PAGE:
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Neato Keto - Cauliflower Pizza Crust

Lauren and I have been experimenting with a keto way of eating these days. And while Friday is often pizza night, there are about 300 carbs in one large pizza, so alternatives are in order.

So far, all the cauliflower pizza crusts that you can purchase pre-made have fallen woefully short, so we decided to make our own. I personally love Sicilian style pizza, so this cakier texture was much more satisfying.


INGREDIENTS

1 large head cauliflower, roughly chopped

1 large egg

2 c. shredded mozzarella, divided

1/2 c. freshly grated Parmesan, divided

kosher salt

1/4 c. marinara or pizza sauce (I used Pepperoni Sauce - see the Feb 5th issue)

2 cloves garlic, minced



METHOD

Preheat oven to 425°. In a large skillet, bring about 1/4” water to a boil. Season with salt.

Add cauliflower in one even layer and cook until crisp-tender, 3 to 4 minutes. Transfer to a clean dish towel (or paper towels) and squeeze to drain water.

Add drained cauliflower to food processor and pulse until grated. Drain excess water in paper towels.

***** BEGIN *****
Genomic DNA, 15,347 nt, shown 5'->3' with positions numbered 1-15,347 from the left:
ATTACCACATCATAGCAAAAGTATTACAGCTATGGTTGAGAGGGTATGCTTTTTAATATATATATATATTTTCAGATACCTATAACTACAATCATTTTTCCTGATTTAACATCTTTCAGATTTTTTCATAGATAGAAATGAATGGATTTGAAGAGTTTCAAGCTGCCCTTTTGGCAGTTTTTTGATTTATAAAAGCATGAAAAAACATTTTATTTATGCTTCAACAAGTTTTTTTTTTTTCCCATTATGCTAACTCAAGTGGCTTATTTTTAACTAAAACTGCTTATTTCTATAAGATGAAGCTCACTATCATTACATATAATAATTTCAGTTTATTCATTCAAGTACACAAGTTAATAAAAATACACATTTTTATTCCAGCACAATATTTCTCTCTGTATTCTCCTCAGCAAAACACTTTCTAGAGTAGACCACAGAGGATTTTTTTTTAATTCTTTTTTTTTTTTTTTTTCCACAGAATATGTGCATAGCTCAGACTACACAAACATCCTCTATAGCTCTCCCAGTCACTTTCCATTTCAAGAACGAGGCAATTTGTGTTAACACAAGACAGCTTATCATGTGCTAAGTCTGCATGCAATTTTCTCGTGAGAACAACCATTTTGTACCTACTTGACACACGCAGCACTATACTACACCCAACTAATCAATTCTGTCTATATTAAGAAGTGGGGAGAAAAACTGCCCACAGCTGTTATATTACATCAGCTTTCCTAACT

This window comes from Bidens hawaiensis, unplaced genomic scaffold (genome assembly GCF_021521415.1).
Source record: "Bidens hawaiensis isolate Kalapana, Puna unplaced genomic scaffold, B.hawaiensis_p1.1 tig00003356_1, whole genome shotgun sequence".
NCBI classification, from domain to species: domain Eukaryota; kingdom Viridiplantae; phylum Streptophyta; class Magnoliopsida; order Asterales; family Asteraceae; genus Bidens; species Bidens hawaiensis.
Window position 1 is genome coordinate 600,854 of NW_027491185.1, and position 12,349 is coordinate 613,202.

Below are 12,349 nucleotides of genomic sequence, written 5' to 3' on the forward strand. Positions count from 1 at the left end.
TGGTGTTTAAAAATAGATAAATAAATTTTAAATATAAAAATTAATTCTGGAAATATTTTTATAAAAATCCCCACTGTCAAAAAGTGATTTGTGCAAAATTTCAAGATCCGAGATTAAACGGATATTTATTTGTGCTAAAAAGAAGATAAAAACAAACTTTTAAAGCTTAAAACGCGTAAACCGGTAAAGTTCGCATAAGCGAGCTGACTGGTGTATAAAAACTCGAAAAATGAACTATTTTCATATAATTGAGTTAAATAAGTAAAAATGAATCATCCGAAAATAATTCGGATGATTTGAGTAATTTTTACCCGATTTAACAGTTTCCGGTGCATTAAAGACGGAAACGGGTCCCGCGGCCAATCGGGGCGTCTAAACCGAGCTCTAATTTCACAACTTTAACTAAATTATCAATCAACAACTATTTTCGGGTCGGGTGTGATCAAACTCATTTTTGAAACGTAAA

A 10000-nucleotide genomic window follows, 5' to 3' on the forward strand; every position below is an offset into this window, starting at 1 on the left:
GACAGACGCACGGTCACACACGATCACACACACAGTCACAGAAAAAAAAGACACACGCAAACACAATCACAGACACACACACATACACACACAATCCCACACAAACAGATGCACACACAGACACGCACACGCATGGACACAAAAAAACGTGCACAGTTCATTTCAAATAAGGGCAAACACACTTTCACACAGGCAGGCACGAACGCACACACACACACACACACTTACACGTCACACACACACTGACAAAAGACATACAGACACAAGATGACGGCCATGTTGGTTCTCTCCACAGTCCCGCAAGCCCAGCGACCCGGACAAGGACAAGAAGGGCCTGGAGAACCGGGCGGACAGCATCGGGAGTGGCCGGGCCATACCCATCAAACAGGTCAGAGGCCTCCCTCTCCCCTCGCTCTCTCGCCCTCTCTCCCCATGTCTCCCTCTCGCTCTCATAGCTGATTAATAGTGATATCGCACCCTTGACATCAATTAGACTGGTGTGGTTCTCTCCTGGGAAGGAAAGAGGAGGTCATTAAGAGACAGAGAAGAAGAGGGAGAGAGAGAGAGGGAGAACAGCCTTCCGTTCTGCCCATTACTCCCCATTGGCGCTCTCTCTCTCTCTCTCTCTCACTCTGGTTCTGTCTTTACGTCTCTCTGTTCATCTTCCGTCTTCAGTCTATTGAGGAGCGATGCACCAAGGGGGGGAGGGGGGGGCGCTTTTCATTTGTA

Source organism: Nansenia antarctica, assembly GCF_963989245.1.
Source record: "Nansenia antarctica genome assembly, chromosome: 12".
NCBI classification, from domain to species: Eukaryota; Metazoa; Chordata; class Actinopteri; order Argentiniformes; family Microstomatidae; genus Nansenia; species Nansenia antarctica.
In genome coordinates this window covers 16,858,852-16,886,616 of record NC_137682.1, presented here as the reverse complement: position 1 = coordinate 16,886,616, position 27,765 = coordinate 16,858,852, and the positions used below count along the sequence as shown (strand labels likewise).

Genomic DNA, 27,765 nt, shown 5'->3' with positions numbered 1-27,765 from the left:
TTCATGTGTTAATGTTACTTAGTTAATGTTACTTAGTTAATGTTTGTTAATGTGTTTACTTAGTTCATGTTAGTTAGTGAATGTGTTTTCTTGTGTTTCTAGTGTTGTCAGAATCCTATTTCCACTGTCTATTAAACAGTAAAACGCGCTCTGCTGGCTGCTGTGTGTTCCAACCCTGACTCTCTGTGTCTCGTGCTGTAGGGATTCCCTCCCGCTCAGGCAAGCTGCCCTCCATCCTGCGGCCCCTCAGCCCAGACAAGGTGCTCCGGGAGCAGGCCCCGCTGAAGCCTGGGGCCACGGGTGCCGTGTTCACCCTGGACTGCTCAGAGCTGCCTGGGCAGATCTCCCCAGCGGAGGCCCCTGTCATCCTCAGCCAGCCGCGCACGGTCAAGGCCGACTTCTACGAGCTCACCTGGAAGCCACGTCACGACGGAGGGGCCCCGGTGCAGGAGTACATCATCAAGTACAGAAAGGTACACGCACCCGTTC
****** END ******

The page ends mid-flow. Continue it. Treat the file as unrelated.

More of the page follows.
Transfer drained cauliflower to a large bowl and add egg, 1 cup mozzarella and 1/4 cup Parmesan, then season with salt.

Transfer dough to a baking sheet lined with parchment and pat into a crust with the back of a fork. Bake until golden and dried out, 20 minutes.

Top crust with remaining mozzarella and Parm, garlic and sauce and bake until cheese is melted and crust is crisp, 10 minutes more.

I always put my cheese on the crust before the sauce. It doesn’t look as pretty, but if you’ve ever taken a bite from a slice of pizza and had the entire triangle of cheese fall onto your chin, you’ll never do it any other way.

I was never much of a Chianti fan. Laura Burgess from VinePair calls Chianti “the historical $1 slice of pizza of Italy.” It was the cheap, probably refilled straw-covered bottles of wine on every table in a hole-in-the-wall Italian restaurant The bottles were called fiascos!). But then I started buying BETTER Chiantis.

Many times of course, the more expensive the wine, the better it tastes (though certainly not always). But I think it’s especially true of Chianti, at least for me.

This one is only around $30, but was great with the pizza:

Castello Paneretta Chianti Classico Riserva, 2015.

Of course, the Chianti is neither necessary to the dish, (did I just say that?!) nor is it keto. But after a couple of glasses, you won’t care.

And since we can’t actually go to a restaurant and enjoy a slice, set up Scrabble or Trivial Pursuit with your spouse, kids or dog and enjoy a low-carb treat with some Chianti. It’s Friday, after all.

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